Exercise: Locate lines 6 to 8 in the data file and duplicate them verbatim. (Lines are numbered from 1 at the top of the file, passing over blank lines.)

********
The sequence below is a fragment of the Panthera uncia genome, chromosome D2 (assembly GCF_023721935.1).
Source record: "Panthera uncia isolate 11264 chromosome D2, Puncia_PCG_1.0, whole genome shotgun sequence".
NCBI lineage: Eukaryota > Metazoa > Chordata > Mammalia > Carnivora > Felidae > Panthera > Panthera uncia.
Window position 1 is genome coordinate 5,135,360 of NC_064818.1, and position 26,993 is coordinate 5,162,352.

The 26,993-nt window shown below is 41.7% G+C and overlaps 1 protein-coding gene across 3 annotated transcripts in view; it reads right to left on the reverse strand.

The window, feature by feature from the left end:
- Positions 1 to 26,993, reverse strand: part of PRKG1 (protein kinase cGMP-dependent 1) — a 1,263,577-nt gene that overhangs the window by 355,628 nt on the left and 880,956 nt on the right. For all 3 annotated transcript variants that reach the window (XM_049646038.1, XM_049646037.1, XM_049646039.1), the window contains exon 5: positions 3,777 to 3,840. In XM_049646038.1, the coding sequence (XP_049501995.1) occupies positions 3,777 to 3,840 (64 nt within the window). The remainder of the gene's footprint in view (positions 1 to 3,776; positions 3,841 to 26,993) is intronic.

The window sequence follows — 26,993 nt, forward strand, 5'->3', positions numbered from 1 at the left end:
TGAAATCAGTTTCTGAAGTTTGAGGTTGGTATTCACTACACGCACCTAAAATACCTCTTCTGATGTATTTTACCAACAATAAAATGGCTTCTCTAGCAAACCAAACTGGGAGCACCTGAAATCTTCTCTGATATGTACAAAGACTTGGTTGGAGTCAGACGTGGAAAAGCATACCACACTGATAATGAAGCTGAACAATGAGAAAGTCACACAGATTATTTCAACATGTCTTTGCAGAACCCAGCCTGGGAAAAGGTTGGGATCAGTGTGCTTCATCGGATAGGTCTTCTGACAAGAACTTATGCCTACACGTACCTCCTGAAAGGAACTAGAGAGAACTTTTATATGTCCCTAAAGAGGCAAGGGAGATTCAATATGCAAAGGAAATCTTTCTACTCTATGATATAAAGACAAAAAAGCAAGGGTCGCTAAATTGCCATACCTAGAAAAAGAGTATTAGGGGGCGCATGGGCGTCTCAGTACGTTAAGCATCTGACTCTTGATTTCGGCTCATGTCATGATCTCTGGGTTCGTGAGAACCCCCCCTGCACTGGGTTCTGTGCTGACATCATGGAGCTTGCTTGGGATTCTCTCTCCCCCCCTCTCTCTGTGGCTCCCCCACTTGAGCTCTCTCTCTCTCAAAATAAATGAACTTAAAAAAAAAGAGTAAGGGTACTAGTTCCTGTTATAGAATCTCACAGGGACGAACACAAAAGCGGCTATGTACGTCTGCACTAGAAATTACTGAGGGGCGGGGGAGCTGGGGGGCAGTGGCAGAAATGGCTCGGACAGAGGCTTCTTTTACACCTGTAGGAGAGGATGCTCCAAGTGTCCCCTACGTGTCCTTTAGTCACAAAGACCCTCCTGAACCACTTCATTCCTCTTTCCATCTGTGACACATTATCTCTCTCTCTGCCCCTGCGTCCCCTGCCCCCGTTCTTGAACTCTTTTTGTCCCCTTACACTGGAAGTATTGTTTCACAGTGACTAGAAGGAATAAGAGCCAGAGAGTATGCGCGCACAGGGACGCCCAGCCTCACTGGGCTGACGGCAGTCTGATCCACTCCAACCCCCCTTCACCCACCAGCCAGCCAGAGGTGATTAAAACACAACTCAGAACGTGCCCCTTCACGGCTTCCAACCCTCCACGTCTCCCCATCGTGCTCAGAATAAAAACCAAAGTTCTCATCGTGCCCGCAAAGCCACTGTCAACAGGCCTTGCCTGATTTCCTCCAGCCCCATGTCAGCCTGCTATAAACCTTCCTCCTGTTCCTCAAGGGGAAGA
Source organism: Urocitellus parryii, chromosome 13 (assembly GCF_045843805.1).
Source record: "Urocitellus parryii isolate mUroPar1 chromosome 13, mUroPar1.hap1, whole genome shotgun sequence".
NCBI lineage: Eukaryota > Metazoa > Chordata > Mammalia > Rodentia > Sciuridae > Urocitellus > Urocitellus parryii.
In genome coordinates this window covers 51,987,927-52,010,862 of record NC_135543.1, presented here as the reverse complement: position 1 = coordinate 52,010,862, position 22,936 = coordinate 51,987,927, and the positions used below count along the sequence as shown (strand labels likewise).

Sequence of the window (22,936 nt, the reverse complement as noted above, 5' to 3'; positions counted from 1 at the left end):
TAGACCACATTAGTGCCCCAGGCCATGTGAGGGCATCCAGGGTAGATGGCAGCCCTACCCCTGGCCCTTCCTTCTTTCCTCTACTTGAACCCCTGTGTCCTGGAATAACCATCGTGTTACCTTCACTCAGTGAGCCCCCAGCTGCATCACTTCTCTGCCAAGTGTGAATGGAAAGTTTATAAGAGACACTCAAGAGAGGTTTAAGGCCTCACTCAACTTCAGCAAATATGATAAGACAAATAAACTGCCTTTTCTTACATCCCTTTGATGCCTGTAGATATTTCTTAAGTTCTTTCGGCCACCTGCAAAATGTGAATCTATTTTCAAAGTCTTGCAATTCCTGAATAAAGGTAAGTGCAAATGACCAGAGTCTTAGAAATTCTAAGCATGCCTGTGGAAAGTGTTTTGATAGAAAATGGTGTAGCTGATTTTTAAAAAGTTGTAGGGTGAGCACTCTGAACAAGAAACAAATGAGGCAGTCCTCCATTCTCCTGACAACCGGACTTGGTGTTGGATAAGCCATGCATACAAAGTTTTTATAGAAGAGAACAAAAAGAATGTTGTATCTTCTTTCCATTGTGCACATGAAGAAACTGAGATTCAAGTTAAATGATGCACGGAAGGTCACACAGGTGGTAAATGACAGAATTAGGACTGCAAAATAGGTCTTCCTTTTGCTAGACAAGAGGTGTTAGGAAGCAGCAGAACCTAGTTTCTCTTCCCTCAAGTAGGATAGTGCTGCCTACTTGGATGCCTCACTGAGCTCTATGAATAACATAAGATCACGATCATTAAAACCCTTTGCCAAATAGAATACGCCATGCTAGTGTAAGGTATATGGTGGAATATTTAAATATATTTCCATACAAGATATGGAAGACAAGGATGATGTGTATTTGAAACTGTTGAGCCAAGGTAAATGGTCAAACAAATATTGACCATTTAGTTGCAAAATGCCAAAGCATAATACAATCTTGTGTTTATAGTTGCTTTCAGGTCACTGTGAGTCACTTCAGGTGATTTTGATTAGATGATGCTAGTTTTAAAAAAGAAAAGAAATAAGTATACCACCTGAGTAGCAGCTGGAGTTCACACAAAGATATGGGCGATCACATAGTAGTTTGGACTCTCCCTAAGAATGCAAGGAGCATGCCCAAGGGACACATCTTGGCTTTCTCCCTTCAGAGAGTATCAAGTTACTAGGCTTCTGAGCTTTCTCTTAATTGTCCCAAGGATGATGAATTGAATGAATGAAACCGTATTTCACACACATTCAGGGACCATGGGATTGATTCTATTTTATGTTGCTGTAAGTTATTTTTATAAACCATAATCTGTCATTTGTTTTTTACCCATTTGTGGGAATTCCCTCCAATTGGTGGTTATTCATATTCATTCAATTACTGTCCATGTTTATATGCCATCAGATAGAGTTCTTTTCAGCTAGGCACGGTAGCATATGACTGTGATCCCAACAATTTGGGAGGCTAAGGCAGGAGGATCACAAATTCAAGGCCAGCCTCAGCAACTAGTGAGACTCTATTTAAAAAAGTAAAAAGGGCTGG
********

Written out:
The window, feature by feature from the left end:
- Positions 1 to 26,993, reverse strand: part of PRKG1 (protein kinase cGMP-dependent 1) — a 1,263,577-nt gene that overhangs the window by 355,628 nt on the left and 880,956 nt on the right. For all 3 annotated transcript variants that reach the window (XM_049646038.1, XM_049646037.1, XM_049646039.1), the window contains exon 5: positions 3,777 to 3,840. In XM_049646038.1, the coding sequence (XP_049501995.1) occupies positions 3,777 to 3,840 (64 nt within the window). The remainder of the gene's footprint in view (positions 1 to 3,776; positions 3,841 to 26,993) is intronic.

The window sequence follows — 26,993 nt, forward strand, 5'->3', positions numbered from 1 at the left end: